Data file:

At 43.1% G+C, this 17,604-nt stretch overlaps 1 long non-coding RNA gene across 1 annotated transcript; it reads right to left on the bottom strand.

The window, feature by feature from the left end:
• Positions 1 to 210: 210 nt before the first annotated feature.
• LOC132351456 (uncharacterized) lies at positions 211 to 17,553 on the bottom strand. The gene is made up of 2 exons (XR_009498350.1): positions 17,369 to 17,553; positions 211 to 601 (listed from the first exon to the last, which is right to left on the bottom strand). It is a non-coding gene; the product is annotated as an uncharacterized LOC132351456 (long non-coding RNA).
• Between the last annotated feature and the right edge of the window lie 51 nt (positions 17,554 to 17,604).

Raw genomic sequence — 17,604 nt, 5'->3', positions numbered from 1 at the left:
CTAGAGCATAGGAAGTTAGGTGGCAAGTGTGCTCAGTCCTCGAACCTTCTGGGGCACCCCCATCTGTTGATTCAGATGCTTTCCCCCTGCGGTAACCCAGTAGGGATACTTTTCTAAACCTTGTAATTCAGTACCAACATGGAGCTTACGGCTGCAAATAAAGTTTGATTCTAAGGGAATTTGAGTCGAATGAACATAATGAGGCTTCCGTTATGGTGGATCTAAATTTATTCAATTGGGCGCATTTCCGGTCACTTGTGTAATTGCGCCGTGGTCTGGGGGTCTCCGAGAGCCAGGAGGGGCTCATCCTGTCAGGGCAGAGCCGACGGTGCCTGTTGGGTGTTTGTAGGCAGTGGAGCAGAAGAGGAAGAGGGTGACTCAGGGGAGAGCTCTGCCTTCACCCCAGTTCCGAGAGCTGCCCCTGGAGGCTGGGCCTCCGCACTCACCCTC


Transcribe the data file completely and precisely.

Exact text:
At 43.1% G+C, this 17,604-nt stretch overlaps 1 long non-coding RNA gene across 1 annotated transcript; it reads right to left on the bottom strand.

The window, feature by feature from the left end:
• Positions 1 to 210: 210 nt before the first annotated feature.
• LOC132351456 (uncharacterized) lies at positions 211 to 17,553 on the bottom strand. The gene is made up of 2 exons (XR_009498350.1): positions 17,369 to 17,553; positions 211 to 601 (listed from the first exon to the last, which is right to left on the bottom strand). It is a non-coding gene; the product is annotated as an uncharacterized LOC132351456 (long non-coding RNA).
• Between the last annotated feature and the right edge of the window lie 51 nt (positions 17,554 to 17,604).

Raw genomic sequence — 17,604 nt, 5'->3', positions numbered from 1 at the left:
CTAGAGCATAGGAAGTTAGGTGGCAAGTGTGCTCAGTCCTCGAACCTTCTGGGGCACCCCCATCTGTTGATTCAGATGCTTTCCCCCTGCGGTAACCCAGTAGGGATACTTTTCTAAACCTTGTAATTCAGTACCAACATGGAGCTTACGGCTGCAAATAAAGTTTGATTCTAAGGGAATTTGAGTCGAATGAACATAATGAGGCTTCCGTTATGGTGGATCTAAATTTATTCAATTGGGCGCATTTCCGGTCACTTGTGTAATTGCGCCGTGGTCTGGGGGTCTCCGAGAGCCAGGAGGGGCTCATCCTGTCAGGGCAGAGCCGACGGTGCCTGTTGGGTGTTTGTAGGCAGTGGAGCAGAAGAGGAAGAGGGTGACTCAGGGGAGAGCTCTGCCTTCACCCCAGTTCCGAGAGCTGCCCCTGGAGGCTGGGCCTCCGCACTCACCCTC